Prime Minister James Callaghan is engaged in an extraordinary battle here with his Labor Party government's traditional allies, Britain's trade unions.

Callaghan, one of the few cabinet members from a working class background, is fighting to preserve the government's successful campaign against runaway inflation by limiting wage gains this year to 5 percent.

The course of the struggle here, much like pay contests in other northern European democracies, is likely to be watched closely by the Carter administration which may soon announce wage guidelines.

Callaghan's firmness has already touched off a nationwide strike of 57,000 workers at Ford Motor Co.'s 23 plants here. It began a full four weeks before the contract ran out. The Ford unions say they will not even bargain with the company unless it drops its insistence that it must obey the government's 5 percent rule. Ford, in turn, complains that it is caught in the middle, fearful it will lose up to $400 million in government orders, investment and subsidy if it breaches Callaghan's limit.

Yesterday at Blackpool, Callaghan's own Labor Party rejected any pay restraint by what appeared to be an overwhelming 2-1 vote. But the defeat at the annual conference is more apparent than real.

Under the party's rules, each union casts a bloc vote for its entire membership. Of the 4,017,000 votes against the government, no less than 2,086,000 came from just two men. They are the leaders of the Transport and General Workers Union and the Amalgamated Union of Engineering Workers, the two unions striking at Ford.

The vote was a setback for Callaghan, but it is less than fatal. In private, some union leaders acknowledge that free collective bargaining is a thing of the past and that some form of wage policy is essential.

Despite his opposition, Callaghan shows no sign of yielding. The memory of a spiraling 30 percent price-wage inflation three years ago is still strong here. The government is convinced that wage restraint is the only way to prevent a recurrence.

An outsider might be tempted to think that trade union hostility will be deadly for Callaghan when he next faces the voters, probably in the spring. But if he succeeds, if he keeps inflation where it is now, below 10 percent, he is likely to earn the gratitude and votes of large numbers of middle class citizens.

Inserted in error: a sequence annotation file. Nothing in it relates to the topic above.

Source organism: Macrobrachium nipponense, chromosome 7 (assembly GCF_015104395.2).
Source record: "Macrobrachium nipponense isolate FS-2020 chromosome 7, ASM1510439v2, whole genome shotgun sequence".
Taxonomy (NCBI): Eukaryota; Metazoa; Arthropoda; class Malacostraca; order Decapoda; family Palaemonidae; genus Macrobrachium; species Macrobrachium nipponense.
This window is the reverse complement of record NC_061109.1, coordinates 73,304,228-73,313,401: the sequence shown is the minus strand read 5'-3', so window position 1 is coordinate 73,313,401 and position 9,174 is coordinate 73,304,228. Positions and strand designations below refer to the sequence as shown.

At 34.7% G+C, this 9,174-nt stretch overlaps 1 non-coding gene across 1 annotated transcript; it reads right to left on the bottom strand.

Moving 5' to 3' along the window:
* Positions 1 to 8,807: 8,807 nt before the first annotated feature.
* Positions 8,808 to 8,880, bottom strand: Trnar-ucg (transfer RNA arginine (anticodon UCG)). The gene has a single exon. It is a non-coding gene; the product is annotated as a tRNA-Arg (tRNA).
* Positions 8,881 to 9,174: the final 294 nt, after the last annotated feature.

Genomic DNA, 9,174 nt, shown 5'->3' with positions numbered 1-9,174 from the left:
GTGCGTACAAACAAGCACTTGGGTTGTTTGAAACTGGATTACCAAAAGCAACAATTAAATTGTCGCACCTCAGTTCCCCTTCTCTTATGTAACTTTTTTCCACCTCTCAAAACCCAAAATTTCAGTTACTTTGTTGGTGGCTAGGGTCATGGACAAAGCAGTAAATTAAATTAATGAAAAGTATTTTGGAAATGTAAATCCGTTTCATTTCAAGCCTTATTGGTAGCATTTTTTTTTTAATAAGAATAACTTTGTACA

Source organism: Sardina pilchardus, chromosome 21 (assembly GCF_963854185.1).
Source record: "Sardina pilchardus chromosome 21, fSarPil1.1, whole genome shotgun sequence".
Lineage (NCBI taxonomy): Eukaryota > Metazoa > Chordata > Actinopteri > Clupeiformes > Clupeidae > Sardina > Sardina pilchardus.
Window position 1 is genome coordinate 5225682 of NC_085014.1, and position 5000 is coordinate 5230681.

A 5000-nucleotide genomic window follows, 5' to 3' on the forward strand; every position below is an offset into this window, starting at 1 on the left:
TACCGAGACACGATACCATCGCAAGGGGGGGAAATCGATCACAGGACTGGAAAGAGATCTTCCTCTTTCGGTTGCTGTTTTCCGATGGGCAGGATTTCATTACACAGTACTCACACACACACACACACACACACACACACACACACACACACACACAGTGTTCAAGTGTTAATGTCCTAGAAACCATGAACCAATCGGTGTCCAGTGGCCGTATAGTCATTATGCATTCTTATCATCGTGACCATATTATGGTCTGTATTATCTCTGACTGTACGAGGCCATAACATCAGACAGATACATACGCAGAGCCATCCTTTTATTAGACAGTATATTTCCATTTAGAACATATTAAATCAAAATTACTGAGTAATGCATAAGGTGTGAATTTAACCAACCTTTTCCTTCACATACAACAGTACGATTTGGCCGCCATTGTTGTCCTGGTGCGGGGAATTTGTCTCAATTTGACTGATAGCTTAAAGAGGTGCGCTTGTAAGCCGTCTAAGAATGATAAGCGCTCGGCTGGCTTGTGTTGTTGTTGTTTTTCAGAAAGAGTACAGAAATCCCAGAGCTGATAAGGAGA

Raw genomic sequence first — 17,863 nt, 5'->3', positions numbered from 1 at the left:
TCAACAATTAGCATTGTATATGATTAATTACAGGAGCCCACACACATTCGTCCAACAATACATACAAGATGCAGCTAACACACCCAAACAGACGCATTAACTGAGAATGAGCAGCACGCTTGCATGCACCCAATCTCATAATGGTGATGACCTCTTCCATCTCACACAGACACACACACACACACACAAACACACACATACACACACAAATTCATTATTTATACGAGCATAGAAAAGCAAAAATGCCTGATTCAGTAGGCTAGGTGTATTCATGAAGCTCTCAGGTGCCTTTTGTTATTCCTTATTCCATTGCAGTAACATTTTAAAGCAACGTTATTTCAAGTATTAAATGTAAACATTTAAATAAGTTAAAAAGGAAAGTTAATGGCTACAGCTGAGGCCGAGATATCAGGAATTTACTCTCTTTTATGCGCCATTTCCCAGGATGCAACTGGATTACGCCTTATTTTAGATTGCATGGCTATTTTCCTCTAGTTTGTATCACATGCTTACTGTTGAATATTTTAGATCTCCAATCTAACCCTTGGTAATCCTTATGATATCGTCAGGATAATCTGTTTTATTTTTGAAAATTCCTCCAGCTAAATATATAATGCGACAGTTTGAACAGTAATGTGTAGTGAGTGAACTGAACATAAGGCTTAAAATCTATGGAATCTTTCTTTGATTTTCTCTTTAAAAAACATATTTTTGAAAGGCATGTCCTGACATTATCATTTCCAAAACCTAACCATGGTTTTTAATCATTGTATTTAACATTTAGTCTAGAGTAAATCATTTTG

The unions - for all their demands for "free" bargaining and complaints of Callaghan's "rigidity" - really have no other place to go. They are not putting their money where their mouth is. The two big unions at Ford, for example, have just contributed $584,000 to the Labor Party's war chest, big money for the labor movement here.

Callaghan, a former trade union official himself, will not have an easy time with his pay policy. The first two years it was tried it worked with the open assent of the union movement. This past year, there was again a large measure of restraint because the unions tacitly accepted the policy.

But now, even though some leaders would like to continue it, pressure from the rank and file is so strong that the unions have had to condemn any curb on pay.

The calendar put Ford's agreement first on the firing line and it is a good target for the union. The British company doubled its profits to [WORD ILLEGIBLE] million last year. Its chairman, Dr Terence Beckett, gave himself an 80 percent raise to $109,000. That it not much by U.S. corporate standards but is very big money here.

The base pay of Ford workers is $140 a week. When the company offered to raise this 5 percent, about [WORD ILLEGIBLE] workers walked out even before their shop steward could assemble them. They have been out since Sept. 21.

The unions are asking for a huge increase in pay and a big cut in hours that would lift hourly costs by 42 percent. On top of that, they want bigger pensions and other fringes. Ford says the package would raise costs by [WORD ILLEGIBLE] percent and that may not be much of an exaggeration. The two unions have quite clearly decided to try to smash the 5 percent curb with Ford as the test case.

The Callaghan policy is not quite as rigid as it sounds. The government would approve any increase above 5 percent that can be matched by an offsetting increase in productivity.

There is plenty of room for productivity gains at Ford. Ten British workers produce what four West German and five Belgain Ford workers turn out with the same equipment. So Ford has offered productivity increases to match or exceed the pay gains, an offer that tempts some but act the majority in the plants.

To stiffen Ford's backbone, the government threatens to stop buying 25,000 Ford vehicles, worth about $200 million, and reduce other government aids worth an equal other government aids worth an equal amount. Beckett says he is the victim of a political, not an industrial dispute, but the government would retort that the line between politics and economics was long ago breached by big unions and big corporations.

Britain could suffer a Ford strike with little pain. But coal miners, garbage collectors, power workers and waterworks employes are all eager to jump over 5 percent.

Callaghan showed his muscle last year when he defeated an equally perilous strike of firemen by using troops. Whether Callaghan can use this last-resort weapon again, whether public opinion will remain with him and how far productivity deals can be strained to accommodate more than 5 percent are all vital questions that the coming weeks will answer.